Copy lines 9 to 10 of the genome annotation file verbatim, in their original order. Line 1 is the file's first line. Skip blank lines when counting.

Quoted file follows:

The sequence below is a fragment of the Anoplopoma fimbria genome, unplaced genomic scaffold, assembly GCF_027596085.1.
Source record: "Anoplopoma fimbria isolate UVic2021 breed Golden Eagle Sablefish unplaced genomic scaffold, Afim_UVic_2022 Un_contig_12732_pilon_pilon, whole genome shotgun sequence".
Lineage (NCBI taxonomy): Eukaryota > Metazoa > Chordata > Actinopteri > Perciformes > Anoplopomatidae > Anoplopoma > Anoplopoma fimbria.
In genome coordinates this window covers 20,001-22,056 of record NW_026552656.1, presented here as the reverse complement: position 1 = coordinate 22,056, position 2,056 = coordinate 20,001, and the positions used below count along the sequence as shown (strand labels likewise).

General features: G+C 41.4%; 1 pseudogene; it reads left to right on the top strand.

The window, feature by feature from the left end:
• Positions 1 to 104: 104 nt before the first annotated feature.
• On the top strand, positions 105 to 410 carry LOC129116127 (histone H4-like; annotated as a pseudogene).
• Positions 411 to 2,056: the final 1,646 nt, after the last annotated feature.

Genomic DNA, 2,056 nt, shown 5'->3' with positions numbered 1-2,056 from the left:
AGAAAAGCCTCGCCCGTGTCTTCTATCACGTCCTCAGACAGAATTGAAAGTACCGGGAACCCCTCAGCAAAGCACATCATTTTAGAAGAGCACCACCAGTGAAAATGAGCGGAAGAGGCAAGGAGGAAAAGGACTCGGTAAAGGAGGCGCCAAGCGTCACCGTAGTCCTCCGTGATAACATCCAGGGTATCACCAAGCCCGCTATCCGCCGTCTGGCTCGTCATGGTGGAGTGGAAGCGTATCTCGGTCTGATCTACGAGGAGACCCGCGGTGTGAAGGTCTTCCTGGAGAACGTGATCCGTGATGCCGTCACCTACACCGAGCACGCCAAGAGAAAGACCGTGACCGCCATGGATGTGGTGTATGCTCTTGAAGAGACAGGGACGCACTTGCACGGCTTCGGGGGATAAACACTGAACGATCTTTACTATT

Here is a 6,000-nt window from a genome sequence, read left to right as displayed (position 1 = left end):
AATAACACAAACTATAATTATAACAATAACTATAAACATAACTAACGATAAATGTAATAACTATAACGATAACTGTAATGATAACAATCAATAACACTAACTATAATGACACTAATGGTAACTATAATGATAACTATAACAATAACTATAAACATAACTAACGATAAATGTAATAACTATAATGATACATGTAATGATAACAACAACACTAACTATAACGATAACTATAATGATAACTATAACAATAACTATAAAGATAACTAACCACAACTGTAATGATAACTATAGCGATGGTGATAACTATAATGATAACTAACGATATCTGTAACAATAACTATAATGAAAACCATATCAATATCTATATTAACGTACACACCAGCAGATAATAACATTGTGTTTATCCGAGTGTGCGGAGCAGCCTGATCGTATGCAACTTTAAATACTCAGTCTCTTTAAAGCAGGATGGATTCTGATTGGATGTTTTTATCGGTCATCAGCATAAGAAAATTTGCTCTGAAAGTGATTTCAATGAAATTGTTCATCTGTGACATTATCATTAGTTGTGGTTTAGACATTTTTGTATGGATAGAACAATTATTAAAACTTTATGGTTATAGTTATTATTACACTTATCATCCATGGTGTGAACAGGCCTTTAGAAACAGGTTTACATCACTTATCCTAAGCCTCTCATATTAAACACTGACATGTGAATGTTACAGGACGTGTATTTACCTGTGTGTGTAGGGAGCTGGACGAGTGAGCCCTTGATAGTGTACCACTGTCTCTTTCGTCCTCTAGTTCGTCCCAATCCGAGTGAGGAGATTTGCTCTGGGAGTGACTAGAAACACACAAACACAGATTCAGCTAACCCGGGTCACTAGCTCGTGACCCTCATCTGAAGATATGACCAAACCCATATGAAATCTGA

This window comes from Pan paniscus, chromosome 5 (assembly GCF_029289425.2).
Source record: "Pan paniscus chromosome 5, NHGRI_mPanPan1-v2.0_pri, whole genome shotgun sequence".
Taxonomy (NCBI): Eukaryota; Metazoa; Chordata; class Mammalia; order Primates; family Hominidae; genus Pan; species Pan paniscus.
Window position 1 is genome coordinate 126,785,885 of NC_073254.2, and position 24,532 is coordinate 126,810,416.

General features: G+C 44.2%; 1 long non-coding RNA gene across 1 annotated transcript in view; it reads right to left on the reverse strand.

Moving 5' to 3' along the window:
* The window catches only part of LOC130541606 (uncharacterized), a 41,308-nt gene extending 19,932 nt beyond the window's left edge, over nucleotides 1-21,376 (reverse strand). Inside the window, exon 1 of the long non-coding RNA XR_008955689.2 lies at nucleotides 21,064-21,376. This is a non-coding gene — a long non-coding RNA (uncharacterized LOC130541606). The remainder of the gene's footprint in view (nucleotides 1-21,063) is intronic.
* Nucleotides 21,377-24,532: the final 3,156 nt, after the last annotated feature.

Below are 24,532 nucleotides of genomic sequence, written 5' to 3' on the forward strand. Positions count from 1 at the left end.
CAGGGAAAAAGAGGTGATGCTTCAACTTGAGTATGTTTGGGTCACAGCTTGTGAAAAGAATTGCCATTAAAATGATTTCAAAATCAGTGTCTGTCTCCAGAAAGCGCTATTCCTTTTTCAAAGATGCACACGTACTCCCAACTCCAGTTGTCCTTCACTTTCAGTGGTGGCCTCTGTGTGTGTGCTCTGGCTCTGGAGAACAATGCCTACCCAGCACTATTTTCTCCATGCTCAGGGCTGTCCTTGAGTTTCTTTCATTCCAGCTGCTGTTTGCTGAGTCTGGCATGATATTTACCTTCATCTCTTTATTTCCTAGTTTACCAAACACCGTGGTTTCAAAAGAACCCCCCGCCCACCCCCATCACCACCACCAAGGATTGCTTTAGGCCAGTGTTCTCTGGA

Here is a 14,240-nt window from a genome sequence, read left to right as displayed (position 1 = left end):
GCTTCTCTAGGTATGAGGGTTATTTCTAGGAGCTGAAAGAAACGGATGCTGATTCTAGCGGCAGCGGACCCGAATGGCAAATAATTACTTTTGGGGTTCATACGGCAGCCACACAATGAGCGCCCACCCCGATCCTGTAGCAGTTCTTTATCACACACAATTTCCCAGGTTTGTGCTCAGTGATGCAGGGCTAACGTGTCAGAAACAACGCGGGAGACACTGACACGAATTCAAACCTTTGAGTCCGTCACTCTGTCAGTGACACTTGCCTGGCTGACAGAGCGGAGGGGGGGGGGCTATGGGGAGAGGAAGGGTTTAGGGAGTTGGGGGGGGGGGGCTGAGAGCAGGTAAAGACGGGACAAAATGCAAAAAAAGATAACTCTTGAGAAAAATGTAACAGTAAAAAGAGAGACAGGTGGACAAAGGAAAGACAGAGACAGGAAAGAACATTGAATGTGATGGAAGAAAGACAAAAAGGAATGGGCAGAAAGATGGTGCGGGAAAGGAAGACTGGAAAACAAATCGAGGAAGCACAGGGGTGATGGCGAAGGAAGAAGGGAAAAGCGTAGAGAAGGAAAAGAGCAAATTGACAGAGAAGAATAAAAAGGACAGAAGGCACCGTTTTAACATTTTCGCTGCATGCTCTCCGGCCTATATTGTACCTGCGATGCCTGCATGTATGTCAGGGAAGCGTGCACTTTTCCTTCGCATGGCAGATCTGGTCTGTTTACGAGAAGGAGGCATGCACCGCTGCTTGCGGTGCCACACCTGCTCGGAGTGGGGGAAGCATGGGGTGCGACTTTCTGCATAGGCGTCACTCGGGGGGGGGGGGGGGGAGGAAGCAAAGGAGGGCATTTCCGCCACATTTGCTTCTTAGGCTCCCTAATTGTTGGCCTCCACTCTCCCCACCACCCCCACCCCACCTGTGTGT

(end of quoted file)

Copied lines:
• Positions 411 to 2,056: the final 1,646 nt, after the last annotated feature.

Genomic DNA, 2,056 nt, shown 5'->3' with positions numbered 1-2,056 from the left: